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Targeting Safety Improvements Through Analysis of Near-Miss Error Detection Points in An Incident Learning Database

M Nyflot

A Novak , M Nyflot*, P Sponseller , J Howard , W Logan , L Holland , L Jordan , J Carlson , R Ermoian , G Kane , E Ford , J Zeng , University of Washington, Seattle, WA


SU-E-T-310 Sunday 3:00PM - 6:00PM Room: Exhibit Hall

Radiation treatment planning involves a complex workflow that can make safety improvement efforts challenging. This study utilizes an incident reporting system to identify detection points of near-miss errors, in order to guide our departmental safety improvement efforts. Previous studies have examined where errors arise, but not where they are detected or their patterns.

1377 incidents were analyzed from a departmental near-miss error reporting system from 3/2012-10/2013. All incidents were prospectively reviewed weekly by a multi-disciplinary team, and assigned a near-miss severity score ranging from 0-4 reflecting potential harm (no harm to critical). A 98-step consensus workflow was used to determine origination and detection points of near-miss errors, categorized into 7 major steps (patient assessment/orders, simulation, contouring/treatment planning, pre-treatment plan checks, therapist/on-treatment review, post-treatment checks, and equipment issues). Categories were compared using ANOVA.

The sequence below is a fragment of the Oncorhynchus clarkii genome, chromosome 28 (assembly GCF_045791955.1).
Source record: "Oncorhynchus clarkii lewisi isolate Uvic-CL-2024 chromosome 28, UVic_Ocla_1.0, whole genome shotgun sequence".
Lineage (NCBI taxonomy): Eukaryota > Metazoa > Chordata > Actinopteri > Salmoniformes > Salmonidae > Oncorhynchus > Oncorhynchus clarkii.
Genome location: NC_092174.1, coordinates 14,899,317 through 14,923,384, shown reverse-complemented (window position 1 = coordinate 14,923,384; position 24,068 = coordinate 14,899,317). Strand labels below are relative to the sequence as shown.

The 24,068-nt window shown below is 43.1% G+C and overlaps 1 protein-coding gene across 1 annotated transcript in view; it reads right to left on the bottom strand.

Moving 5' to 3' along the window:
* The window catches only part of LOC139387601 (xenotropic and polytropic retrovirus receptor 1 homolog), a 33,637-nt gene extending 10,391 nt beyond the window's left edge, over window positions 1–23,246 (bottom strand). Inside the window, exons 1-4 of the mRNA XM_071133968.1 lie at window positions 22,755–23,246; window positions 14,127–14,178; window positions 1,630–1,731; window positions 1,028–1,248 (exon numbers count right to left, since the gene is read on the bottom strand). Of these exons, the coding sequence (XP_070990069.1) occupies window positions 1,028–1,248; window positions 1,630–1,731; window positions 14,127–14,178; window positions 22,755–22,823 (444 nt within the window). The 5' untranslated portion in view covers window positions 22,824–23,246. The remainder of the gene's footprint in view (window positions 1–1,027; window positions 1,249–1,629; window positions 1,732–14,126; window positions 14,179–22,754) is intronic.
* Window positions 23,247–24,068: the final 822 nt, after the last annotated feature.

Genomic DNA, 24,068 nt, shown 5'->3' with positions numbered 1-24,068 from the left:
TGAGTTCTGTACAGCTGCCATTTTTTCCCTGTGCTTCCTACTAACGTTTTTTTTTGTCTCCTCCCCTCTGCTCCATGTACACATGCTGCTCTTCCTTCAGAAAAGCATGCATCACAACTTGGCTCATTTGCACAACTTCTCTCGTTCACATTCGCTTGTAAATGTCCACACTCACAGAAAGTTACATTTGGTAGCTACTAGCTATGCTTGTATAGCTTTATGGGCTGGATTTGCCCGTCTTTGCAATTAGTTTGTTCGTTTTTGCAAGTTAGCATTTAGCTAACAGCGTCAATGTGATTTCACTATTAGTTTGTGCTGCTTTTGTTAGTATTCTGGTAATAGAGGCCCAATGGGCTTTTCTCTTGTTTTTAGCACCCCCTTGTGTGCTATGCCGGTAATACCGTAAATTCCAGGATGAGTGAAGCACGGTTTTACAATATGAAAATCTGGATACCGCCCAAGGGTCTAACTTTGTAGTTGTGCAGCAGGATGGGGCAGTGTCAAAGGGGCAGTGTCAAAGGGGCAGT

In the 7-step workflow, 23% of near-miss errors were detected within the same step in the workflow, while an additional 37% were detected by the next step in the workflow, and 23% were detected two steps downstream. Errors detected further from origination were more severe (p<.001; Figure 1). The most common source of near-miss errors was treatment planning/contouring, with 476 near misses (35%). Of those 476, only 72(15%) were found before leaving treatment planning, 213(45%) were found at physics plan checks, and 191(40%) were caught at the therapist pre-treatment chart review or on portal imaging. Errors that passed through physics plan checks and were detected by therapists were more severe than other errors originating in contouring/treatment planning (1.81 vs 1.33, p<0.001).

Errors caught by radiation treatment therapists tend to be more severe than errors caught earlier in the workflow, highlighting the importance of safety checks in dosimetry and physics. We are utilizing our findings to improve manual and automated checklists for dosimetry and physics.

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